What happens when we’re told to “walk a mile in his shoes” but the child has no shoes? In Ghana this is an everyday reality making harmful diseases more prevalent.
Source: Ghana: Walking Without Shoes | Pulitzer Center
In 2015, Olivia Conti completed a series on underdeveloped areas in Ghana and Ghanaians who walked everywhere without shoes. The discussion brought up the issues with soil borne diseases and explained how and why some nations continue to suffer from the lack of a resource, so abundant in the U.S., that people throw out millions of sneakers each year. The irony in the report is just a few months ago Business Insider did an expose on Ghana being used as a dumping ground for fast fashion.
How is it that Conti’s report and Business Insider’s analysis exist in the same span of 7 years? Wouldn’t it seem that all of the footwear and apparel being dumped in Ghana would offer an opportunity for fewer soil borne diseases to affect people living in underdeveloped areas of the country? The problem is an issue with micro and developing economies. Ghana is a country that has yet to implement widespread anti-dumping laws. Since the country hasn’t outlined a solution to the rampant abuse of fast fashion and donation programs, the result is a once beautiful country being overrun by apparel and footwear from popular brands worldwide.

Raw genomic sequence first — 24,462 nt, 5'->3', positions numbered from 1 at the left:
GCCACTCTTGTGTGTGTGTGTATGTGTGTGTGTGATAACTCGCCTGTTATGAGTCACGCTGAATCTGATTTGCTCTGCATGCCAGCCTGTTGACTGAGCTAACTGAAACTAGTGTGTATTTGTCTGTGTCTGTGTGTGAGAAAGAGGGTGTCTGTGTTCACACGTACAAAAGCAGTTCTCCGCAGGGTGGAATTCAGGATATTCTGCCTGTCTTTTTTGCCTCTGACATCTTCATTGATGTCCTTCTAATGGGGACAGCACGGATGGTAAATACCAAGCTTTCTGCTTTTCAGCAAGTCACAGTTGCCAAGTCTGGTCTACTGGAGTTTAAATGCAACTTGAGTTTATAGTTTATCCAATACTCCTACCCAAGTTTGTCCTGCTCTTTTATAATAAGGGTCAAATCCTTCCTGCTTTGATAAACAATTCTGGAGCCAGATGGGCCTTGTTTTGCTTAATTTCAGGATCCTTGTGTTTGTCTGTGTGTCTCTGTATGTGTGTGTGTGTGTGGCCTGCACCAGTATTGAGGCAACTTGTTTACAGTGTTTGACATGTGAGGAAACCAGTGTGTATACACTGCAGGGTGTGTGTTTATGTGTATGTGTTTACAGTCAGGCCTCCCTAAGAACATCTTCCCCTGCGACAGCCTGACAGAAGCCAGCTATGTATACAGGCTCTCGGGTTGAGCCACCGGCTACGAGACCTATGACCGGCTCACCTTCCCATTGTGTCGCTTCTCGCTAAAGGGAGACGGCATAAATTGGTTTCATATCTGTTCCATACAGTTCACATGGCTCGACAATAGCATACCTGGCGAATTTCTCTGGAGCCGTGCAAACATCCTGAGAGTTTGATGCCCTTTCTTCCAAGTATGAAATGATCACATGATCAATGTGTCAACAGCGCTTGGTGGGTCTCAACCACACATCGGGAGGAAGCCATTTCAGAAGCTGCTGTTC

Sneaker Impact can fill the gap between brands and the disposal of footwear. Our responsible chain of distribution allows us to assist brands overwhelmed by the changes in removing excess products. Via our business strategy, including social enterprise, we can place footwear where it is needed the most. It is ridiculous that in a world of abundance, there are children who risk contracting soil borne diseases due to parasites burrowing into their feet in lakes and on walking paths. While donating shoes may seem insignificant, we hope that learning about these issues will make you more thoughtful about consumption habits and the end of life for the products you buy.